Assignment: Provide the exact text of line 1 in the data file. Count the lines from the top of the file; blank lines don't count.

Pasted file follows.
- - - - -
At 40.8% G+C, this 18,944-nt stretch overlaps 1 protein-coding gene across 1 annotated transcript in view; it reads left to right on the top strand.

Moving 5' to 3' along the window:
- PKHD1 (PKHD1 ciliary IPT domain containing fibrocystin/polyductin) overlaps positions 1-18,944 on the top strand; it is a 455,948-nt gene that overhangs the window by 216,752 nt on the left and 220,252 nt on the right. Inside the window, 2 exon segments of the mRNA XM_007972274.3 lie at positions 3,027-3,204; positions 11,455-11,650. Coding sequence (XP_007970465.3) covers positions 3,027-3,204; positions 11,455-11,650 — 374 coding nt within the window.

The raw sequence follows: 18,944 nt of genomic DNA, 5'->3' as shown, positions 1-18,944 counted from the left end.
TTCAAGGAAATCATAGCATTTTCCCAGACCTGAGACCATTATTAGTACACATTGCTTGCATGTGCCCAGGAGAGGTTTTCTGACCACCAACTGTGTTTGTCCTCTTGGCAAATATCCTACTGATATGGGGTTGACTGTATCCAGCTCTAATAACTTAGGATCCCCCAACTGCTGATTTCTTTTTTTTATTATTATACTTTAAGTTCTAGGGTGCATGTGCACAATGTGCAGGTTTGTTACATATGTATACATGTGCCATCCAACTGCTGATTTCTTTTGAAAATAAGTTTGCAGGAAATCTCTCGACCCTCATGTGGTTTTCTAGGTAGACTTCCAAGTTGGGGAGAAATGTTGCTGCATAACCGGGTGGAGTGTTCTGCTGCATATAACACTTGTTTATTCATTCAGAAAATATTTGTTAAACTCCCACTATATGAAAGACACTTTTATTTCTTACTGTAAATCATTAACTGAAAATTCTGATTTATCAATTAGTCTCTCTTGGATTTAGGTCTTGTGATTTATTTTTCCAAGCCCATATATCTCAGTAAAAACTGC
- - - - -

At 40.8% G+C, this 18,944-nt stretch overlaps 1 protein-coding gene across 1 annotated transcript in view; it reads left to right on the top strand.